DSM Zoning Code with Eli Spevak
As affordable housing options continue to be scarce in many major metropolitan areas, cities are looking for ways to provide more available housing stock. One potential solution that is starting to gain traction is allowing the construction of accessory dwelling units in established neighborhoods within the community. Accessory Dwelling Units (ADUs) are increasingly being utilized to help maximize space in residential districts.
The Benefits of an ADUs
ADUs are expanded housing opportunities that are independent of the primary dwelling unit. They can be attached to an existing home or they can be a separate structure on the property. ADUs are commonly known by a variety of names including laneway houses, granny flats or mother-in law apartments. They are built with fully equipped living quarters which include kitchens and bathrooms. ADUs are typically owned by the property owner of the single-family lot and are either rented out or used to provide additional housing for family members, etc. There are several forms of ADUs including detached new construction, garage conversion, basement conversion and internal. ADUs are petite, discreet and affordable and they offer more options for smaller homes that keep a sense of community.
There are many reasons for cities to consider allowing the development of ADUs in their communities. ADUs create the ability to add density to existing neighborhoods, reduce the demand to expand existing infrastructure and make communities more livable by providing more affordable housing options. They also expand walkability and provide families the ability to stay closer together, especially if an elderly relative is occupying the dwelling.
Adding ADUs in DSM
In order for ADUs to be constructed on an existing residential property, cities must make adjustments to the existing residential zoning code to allow for the additional structures. Several cities and states currently have mandates or initiatives to support ADUs however they are often restricted to certain neighborhoods within the community. The existing zoning code allowing for ADUs may also need to be adjusted in some cases to permit larger and taller structures to maximize the effectiveness of the dwelling.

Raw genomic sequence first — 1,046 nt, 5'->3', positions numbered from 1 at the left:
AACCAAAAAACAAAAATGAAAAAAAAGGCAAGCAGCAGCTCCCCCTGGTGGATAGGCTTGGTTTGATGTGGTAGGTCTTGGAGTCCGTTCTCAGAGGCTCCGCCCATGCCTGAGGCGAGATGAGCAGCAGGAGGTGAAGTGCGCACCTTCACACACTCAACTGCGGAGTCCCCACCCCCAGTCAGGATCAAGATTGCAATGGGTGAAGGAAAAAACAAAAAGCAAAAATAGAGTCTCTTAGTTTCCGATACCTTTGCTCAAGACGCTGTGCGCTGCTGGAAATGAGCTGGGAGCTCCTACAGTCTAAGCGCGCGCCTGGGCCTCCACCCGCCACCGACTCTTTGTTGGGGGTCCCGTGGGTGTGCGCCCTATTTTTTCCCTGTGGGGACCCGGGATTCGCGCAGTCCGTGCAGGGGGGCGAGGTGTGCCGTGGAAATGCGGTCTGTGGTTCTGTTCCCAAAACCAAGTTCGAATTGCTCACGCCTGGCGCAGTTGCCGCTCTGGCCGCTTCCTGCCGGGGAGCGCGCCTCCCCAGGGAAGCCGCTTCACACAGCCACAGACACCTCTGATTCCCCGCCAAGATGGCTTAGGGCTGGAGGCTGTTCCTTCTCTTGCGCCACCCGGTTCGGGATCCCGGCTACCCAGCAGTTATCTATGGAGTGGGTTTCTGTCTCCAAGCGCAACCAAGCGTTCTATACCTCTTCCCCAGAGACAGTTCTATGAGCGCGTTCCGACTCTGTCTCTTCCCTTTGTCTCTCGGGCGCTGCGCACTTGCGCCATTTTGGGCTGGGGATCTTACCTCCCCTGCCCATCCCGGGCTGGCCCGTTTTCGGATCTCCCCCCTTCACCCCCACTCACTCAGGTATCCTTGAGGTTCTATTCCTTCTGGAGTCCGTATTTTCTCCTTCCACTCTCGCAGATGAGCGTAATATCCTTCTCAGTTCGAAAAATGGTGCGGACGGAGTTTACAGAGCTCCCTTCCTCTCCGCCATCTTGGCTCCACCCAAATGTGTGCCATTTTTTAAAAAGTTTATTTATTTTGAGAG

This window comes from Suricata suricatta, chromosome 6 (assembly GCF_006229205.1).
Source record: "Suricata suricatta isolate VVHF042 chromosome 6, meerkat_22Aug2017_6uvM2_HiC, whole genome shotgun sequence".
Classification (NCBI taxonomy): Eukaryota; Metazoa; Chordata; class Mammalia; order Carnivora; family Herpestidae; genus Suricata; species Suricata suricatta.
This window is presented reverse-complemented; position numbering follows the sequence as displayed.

It is not uncommon for residents in existing neighborhoods and communities to resist zoning changes that allow for the construction of ADUs. This often occurs due to existing examples of ADUs that were poorly constructed by unqualified or inexperienced contractors and a lack of education about benefits ADUs can provide to a community. These challenges can be overcome by making sure residents are provided with good examples of ADUs. Many communities hold open houses in well-constructed ADUs and post rules for their construction online.
In summary, cities can increase density and provide more affordable housing options by allowing ADUs in their communities. It’s important to educate residents on the value and flexibility these dwellings can have and to provide neighborhoods with good examples of existing ADUs so they can better understand how the structures look and function. Cities should also make sure they are transparent with local rules and regulations for constructing ADUs and examine the existing zoning code to identify where they are allowed. Many cities are expanding the zoning code allowing for ADUs to more neighborhoods within their communities as a way to serve more residents by providing flexible and affordable housing options that would not have otherwise existed.
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